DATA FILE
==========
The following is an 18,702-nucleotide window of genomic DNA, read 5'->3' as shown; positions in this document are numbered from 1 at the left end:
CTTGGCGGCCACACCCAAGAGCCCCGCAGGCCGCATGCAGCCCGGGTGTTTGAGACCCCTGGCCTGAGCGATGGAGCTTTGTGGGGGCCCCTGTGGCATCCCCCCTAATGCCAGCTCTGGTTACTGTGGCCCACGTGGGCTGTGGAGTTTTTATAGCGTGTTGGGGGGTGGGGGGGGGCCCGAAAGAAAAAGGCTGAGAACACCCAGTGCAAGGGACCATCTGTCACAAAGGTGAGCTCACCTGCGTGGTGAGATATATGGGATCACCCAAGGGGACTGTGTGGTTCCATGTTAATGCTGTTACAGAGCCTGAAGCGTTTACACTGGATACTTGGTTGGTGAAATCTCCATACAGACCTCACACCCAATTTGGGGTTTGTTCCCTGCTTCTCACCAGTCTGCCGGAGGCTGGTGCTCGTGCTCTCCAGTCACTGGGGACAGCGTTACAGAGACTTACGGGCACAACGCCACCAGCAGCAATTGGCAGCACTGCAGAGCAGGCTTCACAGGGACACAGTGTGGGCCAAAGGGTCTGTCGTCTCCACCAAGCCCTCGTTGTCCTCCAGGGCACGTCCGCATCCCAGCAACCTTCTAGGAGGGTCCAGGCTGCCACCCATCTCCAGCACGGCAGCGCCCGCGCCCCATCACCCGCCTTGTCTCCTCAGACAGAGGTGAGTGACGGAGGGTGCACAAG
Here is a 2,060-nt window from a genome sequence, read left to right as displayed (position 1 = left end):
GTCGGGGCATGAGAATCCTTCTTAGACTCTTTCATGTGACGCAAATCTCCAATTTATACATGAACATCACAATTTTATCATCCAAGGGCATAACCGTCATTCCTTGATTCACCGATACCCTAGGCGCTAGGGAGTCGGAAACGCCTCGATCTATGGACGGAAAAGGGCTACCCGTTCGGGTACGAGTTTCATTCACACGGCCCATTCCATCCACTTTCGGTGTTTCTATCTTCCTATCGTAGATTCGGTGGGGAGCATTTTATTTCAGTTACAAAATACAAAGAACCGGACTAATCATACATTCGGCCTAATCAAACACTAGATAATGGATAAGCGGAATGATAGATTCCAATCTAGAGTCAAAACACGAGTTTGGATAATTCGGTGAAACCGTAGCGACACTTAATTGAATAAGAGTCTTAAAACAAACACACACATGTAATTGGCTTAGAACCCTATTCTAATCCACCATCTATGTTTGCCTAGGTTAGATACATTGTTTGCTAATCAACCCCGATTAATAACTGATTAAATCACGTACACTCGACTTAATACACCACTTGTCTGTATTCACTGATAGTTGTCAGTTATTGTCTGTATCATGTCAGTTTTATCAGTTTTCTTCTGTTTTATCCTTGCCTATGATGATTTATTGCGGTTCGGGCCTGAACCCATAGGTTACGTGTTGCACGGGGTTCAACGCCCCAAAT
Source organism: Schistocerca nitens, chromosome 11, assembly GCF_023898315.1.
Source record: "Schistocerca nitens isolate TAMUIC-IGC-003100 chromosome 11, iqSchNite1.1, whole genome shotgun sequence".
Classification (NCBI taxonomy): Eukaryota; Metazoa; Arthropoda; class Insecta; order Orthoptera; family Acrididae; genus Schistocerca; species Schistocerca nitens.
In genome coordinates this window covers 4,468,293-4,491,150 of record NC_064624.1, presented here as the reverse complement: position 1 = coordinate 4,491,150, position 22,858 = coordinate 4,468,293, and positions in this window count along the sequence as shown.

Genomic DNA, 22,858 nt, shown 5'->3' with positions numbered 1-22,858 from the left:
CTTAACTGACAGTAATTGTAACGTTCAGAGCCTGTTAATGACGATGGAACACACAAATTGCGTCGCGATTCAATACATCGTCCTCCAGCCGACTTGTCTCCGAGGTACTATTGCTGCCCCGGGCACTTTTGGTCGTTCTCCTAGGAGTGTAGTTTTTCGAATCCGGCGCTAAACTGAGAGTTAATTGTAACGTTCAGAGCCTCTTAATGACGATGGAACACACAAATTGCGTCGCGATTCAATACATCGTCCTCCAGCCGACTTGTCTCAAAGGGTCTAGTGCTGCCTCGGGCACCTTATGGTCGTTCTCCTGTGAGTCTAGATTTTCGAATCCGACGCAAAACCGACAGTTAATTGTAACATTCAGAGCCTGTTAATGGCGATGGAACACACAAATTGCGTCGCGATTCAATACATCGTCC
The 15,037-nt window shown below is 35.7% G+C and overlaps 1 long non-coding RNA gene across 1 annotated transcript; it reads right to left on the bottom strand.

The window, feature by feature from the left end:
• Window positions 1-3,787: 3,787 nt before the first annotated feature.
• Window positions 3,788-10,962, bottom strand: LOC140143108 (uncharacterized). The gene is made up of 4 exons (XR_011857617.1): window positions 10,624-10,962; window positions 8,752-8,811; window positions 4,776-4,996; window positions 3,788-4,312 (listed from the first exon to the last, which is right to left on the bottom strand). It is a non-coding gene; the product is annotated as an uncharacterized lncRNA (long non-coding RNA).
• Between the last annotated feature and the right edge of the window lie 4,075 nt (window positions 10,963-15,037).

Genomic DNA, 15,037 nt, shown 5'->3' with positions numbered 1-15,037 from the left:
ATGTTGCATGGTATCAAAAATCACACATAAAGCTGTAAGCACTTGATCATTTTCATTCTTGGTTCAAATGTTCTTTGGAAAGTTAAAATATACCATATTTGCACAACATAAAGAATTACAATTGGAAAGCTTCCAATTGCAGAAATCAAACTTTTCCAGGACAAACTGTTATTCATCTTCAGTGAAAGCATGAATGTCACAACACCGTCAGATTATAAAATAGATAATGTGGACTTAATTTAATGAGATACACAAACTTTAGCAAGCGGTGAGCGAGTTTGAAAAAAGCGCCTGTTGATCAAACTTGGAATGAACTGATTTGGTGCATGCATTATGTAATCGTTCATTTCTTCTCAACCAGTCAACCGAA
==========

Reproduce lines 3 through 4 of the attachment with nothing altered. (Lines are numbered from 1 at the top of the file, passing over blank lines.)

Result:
Here is a 2,060-nt window from a genome sequence, read left to right as displayed (position 1 = left end):
GTCGGGGCATGAGAATCCTTCTTAGACTCTTTCATGTGACGCAAATCTCCAATTTATACATGAACATCACAATTTTATCATCCAAGGGCATAACCGTCATTCCTTGATTCACCGATACCCTAGGCGCTAGGGAGTCGGAAACGCCTCGATCTATGGACGGAAAAGGGCTACCCGTTCGGGTACGAGTTTCATTCACACGGCCCATTCCATCCACTTTCGGTGTTTCTATCTTCCTATCGTAGATTCGGTGGGGAGCATTTTATTTCAGTTACAAAATACAAAGAACCGGACTAATCATACATTCGGCCTAATCAAACACTAGATAATGGATAAGCGGAATGATAGATTCCAATCTAGAGTCAAAACACGAGTTTGGATAATTCGGTGAAACCGTAGCGACACTTAATTGAATAAGAGTCTTAAAACAAACACACACATGTAATTGGCTTAGAACCCTATTCTAATCCACCATCTATGTTTGCCTAGGTTAGATACATTGTTTGCTAATCAACCCCGATTAATAACTGATTAAATCACGTACACTCGACTTAATACACCACTTGTCTGTATTCACTGATAGTTGTCAGTTATTGTCTGTATCATGTCAGTTTTATCAGTTTTCTTCTGTTTTATCCTTGCCTATGATGATTTATTGCGGTTCGGGCCTGAACCCATAGGTTACGTGTTGCACGGGGTTCAACGCCCCAAAT